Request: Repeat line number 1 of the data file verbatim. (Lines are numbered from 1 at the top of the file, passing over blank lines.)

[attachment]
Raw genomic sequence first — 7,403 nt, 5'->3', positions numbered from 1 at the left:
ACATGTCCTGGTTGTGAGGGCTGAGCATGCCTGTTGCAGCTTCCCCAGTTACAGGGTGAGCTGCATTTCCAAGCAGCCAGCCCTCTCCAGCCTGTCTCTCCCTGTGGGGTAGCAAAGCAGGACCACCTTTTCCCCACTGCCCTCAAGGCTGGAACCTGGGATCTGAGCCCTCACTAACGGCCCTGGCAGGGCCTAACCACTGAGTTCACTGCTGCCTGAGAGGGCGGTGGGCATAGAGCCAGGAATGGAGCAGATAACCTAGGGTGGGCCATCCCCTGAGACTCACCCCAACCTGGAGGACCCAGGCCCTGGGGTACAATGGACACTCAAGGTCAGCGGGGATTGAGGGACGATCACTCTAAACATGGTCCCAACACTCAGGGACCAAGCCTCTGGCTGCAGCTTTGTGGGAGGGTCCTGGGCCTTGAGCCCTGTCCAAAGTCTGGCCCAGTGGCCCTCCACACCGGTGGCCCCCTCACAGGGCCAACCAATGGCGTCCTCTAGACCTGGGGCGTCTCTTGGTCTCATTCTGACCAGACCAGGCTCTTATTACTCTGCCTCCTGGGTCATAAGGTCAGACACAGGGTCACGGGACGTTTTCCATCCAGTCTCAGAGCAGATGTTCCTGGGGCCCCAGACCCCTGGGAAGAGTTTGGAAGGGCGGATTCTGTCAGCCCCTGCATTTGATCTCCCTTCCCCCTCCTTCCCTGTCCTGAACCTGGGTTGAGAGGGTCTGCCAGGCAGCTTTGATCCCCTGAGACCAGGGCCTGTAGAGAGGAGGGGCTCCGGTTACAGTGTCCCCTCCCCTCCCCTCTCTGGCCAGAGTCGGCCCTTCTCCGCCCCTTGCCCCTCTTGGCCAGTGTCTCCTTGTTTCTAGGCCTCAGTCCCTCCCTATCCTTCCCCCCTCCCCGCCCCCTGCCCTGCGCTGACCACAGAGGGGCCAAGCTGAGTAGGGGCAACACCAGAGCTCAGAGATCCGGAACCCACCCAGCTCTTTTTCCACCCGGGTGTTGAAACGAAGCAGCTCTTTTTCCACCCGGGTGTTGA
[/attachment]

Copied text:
Raw genomic sequence first — 7,403 nt, 5'->3', positions numbered from 1 at the left: